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March 20, 2006

Anatomy of a Vader

Filed under: Toy News — Rumble Crew @ 12:37 am

What makes a Vader? The iconic helmet and cape, of course – but the devil is in the details. Here’s a case study in variation using two different Medicom Real Action Hero Darth Vaders.

The first RAH Darth Vader, released in July of 2005 for about 18,000 ¥, was the version from Star Wars Episode VI – Return of the Jedi. Standing around 32cm, Vader is roughly 1/6th scale. ROTJ Darth Vader came with a movie authentic costume, three-piece removable helmet, six sets of hands, a light saber, and a display stand.

The second RAH Darth Vader, released in February of 2006 for about 18,000 ¥, was the version from Star Wars Episode III – Revenge of the Sith. Standing around 32cm, this Vader is also roughly 1/6th scale. ROTS Darth Vader likewise came with a movie authentic costume, three-piece removable helmet, five sets of hands, a set of crossed-arm hands, a light saber, and a display stand.

But this tale of two Vaders picks up where the similarities end because these two figures are not redundant. There are about one dozen variations between the two. Click on the thumbnail for a clean, untouched pic of the figures side by side. Or click here for a shot with higher contrast and lines to illustrate the text. Same goes for the helmets. Anyway, here’s how they break down:

The Helmet –

  • ROTJ Vader’s helmet has narrower and deeper cut eyes with an asymmetrical black and silver paint application (true to the movie’s prop whose paint job was designed to highlight different parts of the mask in order to add depth when seen on film).

  • ROTS Vader’s helmet has a larger, more shallow eyes with a uniform high-gloss black paint application. Also, the external nozzles outside the mouth piece seem to have more definition on the ROTJ version.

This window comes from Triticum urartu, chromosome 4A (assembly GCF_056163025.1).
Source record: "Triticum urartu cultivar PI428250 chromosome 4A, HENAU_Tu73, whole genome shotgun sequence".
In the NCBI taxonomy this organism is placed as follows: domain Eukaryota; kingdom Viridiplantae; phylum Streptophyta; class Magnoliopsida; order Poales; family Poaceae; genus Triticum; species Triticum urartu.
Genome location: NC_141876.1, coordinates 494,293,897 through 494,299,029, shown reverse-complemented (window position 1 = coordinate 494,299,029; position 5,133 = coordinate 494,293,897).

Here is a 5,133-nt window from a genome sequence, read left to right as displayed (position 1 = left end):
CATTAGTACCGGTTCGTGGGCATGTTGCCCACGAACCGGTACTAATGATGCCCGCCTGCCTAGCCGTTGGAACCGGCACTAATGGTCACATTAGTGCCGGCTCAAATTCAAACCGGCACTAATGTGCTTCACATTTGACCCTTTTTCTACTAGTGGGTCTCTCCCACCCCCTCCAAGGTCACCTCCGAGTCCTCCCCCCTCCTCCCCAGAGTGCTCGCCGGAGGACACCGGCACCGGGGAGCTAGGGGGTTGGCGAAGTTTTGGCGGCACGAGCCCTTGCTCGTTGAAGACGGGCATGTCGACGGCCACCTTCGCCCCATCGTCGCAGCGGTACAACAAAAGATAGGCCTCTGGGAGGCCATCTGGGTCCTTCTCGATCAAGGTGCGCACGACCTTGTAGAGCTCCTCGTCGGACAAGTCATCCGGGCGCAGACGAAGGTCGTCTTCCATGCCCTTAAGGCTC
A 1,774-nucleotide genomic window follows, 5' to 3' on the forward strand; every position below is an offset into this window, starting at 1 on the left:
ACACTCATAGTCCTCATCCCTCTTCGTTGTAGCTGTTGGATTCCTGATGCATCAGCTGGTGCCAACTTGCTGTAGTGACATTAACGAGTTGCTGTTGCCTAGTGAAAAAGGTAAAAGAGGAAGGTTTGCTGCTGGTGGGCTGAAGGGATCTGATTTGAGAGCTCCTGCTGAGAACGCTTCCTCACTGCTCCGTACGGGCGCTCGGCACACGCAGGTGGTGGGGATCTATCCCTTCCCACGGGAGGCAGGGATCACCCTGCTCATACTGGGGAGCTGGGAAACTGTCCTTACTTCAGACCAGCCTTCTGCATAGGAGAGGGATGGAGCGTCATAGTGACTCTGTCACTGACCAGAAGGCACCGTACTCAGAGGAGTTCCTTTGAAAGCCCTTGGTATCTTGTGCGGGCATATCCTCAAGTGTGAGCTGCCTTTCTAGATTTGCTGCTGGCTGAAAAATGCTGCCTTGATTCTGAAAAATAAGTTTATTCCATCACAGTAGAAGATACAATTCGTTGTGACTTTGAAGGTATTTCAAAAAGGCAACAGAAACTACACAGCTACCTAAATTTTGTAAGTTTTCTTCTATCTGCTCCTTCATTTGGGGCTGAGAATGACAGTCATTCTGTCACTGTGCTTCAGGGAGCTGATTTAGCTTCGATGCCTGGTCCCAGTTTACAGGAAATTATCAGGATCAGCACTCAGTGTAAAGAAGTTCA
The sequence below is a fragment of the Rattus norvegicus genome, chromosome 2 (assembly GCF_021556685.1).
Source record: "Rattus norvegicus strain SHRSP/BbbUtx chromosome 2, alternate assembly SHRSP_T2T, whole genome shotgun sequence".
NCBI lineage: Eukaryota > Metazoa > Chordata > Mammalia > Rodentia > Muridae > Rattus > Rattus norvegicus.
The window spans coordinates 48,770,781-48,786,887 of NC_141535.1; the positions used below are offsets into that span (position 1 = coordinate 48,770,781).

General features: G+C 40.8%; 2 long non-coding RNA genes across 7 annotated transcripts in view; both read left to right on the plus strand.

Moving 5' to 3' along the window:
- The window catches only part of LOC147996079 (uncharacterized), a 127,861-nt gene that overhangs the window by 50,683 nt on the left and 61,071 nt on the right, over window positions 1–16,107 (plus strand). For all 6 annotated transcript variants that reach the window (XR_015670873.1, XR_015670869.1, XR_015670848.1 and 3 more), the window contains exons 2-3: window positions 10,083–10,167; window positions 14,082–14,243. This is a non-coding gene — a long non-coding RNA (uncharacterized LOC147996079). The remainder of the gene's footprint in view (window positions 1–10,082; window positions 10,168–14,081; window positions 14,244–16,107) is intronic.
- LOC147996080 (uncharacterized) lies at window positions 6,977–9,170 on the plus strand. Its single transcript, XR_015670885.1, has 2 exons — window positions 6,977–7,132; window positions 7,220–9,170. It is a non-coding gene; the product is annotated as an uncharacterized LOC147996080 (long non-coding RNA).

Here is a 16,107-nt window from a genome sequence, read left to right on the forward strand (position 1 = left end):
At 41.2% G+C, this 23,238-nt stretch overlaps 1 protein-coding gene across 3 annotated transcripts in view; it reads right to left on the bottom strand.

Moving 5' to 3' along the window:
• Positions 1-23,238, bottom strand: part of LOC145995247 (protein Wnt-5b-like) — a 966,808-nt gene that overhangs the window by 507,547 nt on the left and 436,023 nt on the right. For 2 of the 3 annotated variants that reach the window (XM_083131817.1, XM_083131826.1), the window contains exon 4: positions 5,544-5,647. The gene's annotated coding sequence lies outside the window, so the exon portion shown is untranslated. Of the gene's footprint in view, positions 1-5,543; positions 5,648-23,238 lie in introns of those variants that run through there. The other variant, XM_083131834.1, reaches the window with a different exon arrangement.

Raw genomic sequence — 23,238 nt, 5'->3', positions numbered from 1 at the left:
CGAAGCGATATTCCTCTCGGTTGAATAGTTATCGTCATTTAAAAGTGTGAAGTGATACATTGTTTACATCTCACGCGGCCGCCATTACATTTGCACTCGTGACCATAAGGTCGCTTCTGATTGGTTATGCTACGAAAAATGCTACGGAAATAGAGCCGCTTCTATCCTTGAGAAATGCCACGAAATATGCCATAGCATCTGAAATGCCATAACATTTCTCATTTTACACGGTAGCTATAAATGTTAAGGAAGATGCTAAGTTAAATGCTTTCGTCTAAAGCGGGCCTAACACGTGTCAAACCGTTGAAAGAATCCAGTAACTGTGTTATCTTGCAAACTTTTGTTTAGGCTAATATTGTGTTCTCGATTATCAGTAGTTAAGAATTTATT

The Head –

  • ROTJ Vader’s head is a pasty-white old man face. The paint applications are weak, and it winds up looking like an aging cross dresser. Too bad it didn’t live up to the prototype pictures.

  • ROTS Vader’s head is a charred dooky-brown burn victim. The paint apps aren’t much better than its predecessor, but it does sport some nifty Sith eye action.

The Cape

  • ROTJ Vader’s cape has a high-necked collar, short clasping silver chain, and a cut that hangs over the shoulder armor. The cape is held in place by a metal prong that points downward and runs through the middle of the chain (again, true to the movie prop).

  • ROTS Vader’s cape has no collar, a long permanently attached black chain, and a cut that hangs across the top of the shoulders. This cape is held in place by an unseen piece of fabric that runs around the neck like a noose or tie. Both capes sport bendable wiring in the hem in order to shape them into various configurations.

The Chest Armor –

  • ROTJ Vader’s chest armor is short, has wider black stripes, and has a shallow bevel across the bottom. The shoulder pauldrons slope downward at sharp angles, giving this Vader a shaper and more slanted look to the shoulders.

  • ROTS Vader’s chest armor is longer, has narrow black stripes, and has a deeper bevel across the bottom. The shoulder pauldrons here are rounded, providing a broader and more powerful look to the shoulders.

The Chest Controls –

  • ROTJ Vader’s chest controls are attached to a faux-leather harness that straps them across the body. The upper-right button is blue, the lower right switch is red, and the sculpted details are different than the ROTS version.

  • ROTS Vader’s chest controls have no harness and are imbedded directly into the front of the costume. The upper right button is green and the lower left switch is red.

The Belt –

  • ROTJ Vader’s belt has a visible clasp located between the left control box and the voice modulator. The voice modulator is smaller with un-inked lines and the two control boxes are smaller with larger buttons. There is also a metal hook to hang the light saber from on the left side of the belt.

  • ROTS Vader has no visible clasp or light saber hook; instead, the belt sports larger control boxes, smaller buttons, and inked lines within the voice modulator.

The Cod Piece –